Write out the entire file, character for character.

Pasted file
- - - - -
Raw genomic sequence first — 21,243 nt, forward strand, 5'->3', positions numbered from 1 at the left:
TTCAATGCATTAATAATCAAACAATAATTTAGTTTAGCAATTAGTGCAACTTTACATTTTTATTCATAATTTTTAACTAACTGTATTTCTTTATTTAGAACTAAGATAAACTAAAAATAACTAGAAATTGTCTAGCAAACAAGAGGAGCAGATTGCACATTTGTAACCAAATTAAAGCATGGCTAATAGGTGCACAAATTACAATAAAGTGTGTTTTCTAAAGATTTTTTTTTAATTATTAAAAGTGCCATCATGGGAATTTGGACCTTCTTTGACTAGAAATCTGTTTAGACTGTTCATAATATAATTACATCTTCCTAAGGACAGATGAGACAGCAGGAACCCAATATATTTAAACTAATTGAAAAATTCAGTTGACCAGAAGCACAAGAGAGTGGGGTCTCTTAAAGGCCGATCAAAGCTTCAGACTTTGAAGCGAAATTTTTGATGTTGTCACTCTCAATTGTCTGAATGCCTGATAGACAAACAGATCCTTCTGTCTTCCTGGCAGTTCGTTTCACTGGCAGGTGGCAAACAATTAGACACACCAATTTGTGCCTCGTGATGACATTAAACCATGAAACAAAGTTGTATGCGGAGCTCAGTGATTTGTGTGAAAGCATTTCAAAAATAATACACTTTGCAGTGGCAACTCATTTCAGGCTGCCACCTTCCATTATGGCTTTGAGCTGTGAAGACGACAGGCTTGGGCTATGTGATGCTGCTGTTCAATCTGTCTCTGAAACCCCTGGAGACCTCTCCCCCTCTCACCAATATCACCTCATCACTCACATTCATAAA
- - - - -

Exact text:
Raw genomic sequence first — 21,243 nt, forward strand, 5'->3', positions numbered from 1 at the left:
TTCAATGCATTAATAATCAAACAATAATTTAGTTTAGCAATTAGTGCAACTTTACATTTTTATTCATAATTTTTAACTAACTGTATTTCTTTATTTAGAACTAAGATAAACTAAAAATAACTAGAAATTGTCTAGCAAACAAGAGGAGCAGATTGCACATTTGTAACCAAATTAAAGCATGGCTAATAGGTGCACAAATTACAATAAAGTGTGTTTTCTAAAGATTTTTTTTTAATTATTAAAAGTGCCATCATGGGAATTTGGACCTTCTTTGACTAGAAATCTGTTTAGACTGTTCATAATATAATTACATCTTCCTAAGGACAGATGAGACAGCAGGAACCCAATATATTTAAACTAATTGAAAAATTCAGTTGACCAGAAGCACAAGAGAGTGGGGTCTCTTAAAGGCCGATCAAAGCTTCAGACTTTGAAGCGAAATTTTTGATGTTGTCACTCTCAATTGTCTGAATGCCTGATAGACAAACAGATCCTTCTGTCTTCCTGGCAGTTCGTTTCACTGGCAGGTGGCAAACAATTAGACACACCAATTTGTGCCTCGTGATGACATTAAACCATGAAACAAAGTTGTATGCGGAGCTCAGTGATTTGTGTGAAAGCATTTCAAAAATAATACACTTTGCAGTGGCAACTCATTTCAGGCTGCCACCTTCCATTATGGCTTTGAGCTGTGAAGACGACAGGCTTGGGCTATGTGATGCTGCTGTTCAATCTGTCTCTGAAACCCCTGGAGACCTCTCCCCCTCTCACCAATATCACCTCATCACTCACATTCATAAA